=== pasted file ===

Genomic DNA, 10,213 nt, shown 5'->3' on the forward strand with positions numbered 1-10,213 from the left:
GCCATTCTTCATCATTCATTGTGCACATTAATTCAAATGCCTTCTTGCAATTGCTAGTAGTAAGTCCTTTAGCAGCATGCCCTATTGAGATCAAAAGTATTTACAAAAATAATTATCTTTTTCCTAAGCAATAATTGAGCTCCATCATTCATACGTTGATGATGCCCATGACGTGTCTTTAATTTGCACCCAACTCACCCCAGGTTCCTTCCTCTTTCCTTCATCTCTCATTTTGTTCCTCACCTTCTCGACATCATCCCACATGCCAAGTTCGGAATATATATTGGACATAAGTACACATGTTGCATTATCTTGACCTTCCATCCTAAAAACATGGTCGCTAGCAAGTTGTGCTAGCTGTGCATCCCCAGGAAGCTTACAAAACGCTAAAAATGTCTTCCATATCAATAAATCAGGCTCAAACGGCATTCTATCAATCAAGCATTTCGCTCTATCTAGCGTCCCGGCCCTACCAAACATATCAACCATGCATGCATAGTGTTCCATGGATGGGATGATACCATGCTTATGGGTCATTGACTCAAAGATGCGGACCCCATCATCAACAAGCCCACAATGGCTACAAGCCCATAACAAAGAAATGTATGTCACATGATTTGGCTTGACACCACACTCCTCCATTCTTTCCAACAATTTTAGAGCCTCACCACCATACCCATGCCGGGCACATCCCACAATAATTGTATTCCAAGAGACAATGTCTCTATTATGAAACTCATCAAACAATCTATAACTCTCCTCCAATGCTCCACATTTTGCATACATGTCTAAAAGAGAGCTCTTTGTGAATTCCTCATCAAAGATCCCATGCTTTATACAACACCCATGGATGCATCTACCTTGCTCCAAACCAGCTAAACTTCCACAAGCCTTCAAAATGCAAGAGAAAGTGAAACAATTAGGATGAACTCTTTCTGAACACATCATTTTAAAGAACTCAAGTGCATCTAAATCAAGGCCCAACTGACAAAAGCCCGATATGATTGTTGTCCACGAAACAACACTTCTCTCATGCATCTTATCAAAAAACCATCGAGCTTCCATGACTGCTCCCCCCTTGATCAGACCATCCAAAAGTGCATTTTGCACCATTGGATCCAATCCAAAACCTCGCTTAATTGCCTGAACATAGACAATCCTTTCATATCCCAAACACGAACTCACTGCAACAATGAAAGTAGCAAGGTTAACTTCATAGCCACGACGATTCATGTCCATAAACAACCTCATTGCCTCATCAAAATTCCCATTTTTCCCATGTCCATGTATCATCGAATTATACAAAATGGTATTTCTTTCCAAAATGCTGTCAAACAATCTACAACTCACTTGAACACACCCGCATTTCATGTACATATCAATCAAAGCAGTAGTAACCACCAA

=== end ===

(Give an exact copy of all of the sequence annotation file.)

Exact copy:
Genomic DNA, 10,213 nt, shown 5'->3' on the forward strand with positions numbered 1-10,213 from the left:
GCCATTCTTCATCATTCATTGTGCACATTAATTCAAATGCCTTCTTGCAATTGCTAGTAGTAAGTCCTTTAGCAGCATGCCCTATTGAGATCAAAAGTATTTACAAAAATAATTATCTTTTTCCTAAGCAATAATTGAGCTCCATCATTCATACGTTGATGATGCCCATGACGTGTCTTTAATTTGCACCCAACTCACCCCAGGTTCCTTCCTCTTTCCTTCATCTCTCATTTTGTTCCTCACCTTCTCGACATCATCCCACATGCCAAGTTCGGAATATATATTGGACATAAGTACACATGTTGCATTATCTTGACCTTCCATCCTAAAAACATGGTCGCTAGCAAGTTGTGCTAGCTGTGCATCCCCAGGAAGCTTACAAAACGCTAAAAATGTCTTCCATATCAATAAATCAGGCTCAAACGGCATTCTATCAATCAAGCATTTCGCTCTATCTAGCGTCCCGGCCCTACCAAACATATCAACCATGCATGCATAGTGTTCCATGGATGGGATGATACCATGCTTATGGGTCATTGACTCAAAGATGCGGACCCCATCATCAACAAGCCCACAATGGCTACAAGCCCATAACAAAGAAATGTATGTCACATGATTTGGCTTGACACCACACTCCTCCATTCTTTCCAACAATTTTAGAGCCTCACCACCATACCCATGCCGGGCACATCCCACAATAATTGTATTCCAAGAGACAATGTCTCTATTATGAAACTCATCAAACAATCTATAACTCTCCTCCAATGCTCCACATTTTGCATACATGTCTAAAAGAGAGCTCTTTGTGAATTCCTCATCAAAGATCCCATGCTTTATACAACACCCATGGATGCATCTACCTTGCTCCAAACCAGCTAAACTTCCACAAGCCTTCAAAATGCAAGAGAAAGTGAAACAATTAGGATGAACTCTTTCTGAACACATCATTTTAAAGAACTCAAGTGCATCTAAATCAAGGCCCAACTGACAAAAGCCCGATATGATTGTTGTCCACGAAACAACACTTCTCTCATGCATCTTATCAAAAAACCATCGAGCTTCCATGACTGCTCCCCCCTTGATCAGACCATCCAAAAGTGCATTTTGCACCATTGGATCCAATCCAAAACCTCGCTTAATTGCCTGAACATAGACAATCCTTTCATATCCCAAACACGAACTCACTGCAACAATGAAAGTAGCAAGGTTAACTTCATAGCCACGACGATTCATGTCCATAAACAACCTCATTGCCTCATCAAAATTCCCATTTTTCCCATGTCCATGTATCATCGAATTATACAAAATGGTATTTCTTTCCAAAATGCTGTCAAACAATCTACAACTCACTTGAACACACCCGCATTTCATGTACATATCAATCAAAGCAGTAGTAACCACCAA